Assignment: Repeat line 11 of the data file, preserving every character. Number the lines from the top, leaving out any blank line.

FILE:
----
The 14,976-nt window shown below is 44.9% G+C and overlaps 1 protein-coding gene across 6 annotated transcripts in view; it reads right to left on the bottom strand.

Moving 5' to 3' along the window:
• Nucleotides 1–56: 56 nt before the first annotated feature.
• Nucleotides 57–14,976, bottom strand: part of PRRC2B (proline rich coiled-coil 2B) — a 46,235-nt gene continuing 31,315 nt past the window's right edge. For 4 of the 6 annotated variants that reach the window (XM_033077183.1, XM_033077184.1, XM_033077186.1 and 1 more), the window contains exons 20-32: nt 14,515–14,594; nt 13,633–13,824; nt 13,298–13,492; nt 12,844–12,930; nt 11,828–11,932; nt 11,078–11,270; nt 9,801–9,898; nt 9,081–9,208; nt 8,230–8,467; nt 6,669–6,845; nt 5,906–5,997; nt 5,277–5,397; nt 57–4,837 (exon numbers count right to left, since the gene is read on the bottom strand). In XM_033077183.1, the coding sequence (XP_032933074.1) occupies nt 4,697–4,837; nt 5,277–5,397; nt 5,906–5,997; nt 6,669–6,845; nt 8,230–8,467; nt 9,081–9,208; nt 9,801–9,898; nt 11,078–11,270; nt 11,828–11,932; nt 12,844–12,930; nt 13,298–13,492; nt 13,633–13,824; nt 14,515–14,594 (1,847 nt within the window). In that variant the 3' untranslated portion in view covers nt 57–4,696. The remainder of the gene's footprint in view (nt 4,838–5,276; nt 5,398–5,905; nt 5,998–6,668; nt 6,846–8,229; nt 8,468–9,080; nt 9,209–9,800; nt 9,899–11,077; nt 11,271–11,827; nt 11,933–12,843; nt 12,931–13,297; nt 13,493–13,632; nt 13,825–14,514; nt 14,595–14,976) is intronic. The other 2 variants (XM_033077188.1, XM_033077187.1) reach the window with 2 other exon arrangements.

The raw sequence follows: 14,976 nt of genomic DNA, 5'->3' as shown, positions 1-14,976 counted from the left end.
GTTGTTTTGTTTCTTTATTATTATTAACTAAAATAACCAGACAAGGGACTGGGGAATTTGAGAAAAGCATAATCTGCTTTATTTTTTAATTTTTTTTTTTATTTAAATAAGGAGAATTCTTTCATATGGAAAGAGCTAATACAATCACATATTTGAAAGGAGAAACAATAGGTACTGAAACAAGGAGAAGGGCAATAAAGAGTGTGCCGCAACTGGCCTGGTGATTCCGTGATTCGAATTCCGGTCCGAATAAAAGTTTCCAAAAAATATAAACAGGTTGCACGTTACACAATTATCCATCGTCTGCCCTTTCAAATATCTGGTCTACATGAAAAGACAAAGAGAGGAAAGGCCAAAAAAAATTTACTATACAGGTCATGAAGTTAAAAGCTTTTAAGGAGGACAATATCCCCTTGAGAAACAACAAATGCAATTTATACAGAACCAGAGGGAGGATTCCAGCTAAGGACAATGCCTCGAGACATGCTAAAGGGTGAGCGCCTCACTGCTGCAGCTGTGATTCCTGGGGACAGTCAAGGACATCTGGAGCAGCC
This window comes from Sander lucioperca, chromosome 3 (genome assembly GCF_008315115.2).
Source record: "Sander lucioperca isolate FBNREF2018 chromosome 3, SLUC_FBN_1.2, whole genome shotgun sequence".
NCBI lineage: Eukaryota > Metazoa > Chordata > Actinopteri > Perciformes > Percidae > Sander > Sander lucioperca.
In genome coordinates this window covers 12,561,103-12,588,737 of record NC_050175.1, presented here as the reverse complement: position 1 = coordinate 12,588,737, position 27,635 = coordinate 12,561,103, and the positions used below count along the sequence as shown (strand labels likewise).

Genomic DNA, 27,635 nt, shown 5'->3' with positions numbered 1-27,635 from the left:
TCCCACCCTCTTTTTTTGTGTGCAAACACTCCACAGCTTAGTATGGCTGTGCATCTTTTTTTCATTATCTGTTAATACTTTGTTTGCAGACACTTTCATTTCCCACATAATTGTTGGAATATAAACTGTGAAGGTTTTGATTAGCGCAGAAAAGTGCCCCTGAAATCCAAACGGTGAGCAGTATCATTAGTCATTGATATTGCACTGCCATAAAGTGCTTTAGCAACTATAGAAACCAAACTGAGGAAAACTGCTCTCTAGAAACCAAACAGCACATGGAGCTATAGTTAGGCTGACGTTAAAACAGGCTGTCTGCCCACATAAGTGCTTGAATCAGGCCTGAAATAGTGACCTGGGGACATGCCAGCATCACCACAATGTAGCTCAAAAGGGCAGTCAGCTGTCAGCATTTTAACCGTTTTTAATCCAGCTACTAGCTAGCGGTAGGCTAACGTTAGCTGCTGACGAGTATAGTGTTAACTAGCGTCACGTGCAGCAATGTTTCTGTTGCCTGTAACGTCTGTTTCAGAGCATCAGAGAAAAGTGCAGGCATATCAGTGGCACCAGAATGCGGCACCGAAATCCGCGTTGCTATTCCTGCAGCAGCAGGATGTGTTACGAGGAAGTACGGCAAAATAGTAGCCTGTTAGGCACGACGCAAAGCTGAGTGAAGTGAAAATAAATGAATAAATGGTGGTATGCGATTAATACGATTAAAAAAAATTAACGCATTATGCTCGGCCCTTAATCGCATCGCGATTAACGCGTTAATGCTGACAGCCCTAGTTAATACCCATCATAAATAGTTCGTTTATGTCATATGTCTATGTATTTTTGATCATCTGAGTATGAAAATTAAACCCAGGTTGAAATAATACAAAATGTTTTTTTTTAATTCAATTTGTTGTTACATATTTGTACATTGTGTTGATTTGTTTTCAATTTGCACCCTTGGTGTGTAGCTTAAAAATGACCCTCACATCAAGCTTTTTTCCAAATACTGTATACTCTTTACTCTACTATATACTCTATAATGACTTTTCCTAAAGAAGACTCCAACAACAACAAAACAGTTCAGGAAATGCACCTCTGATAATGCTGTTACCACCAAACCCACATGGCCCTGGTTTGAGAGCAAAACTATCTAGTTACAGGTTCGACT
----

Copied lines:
Genomic DNA, 27,635 nt, shown 5'->3' with positions numbered 1-27,635 from the left: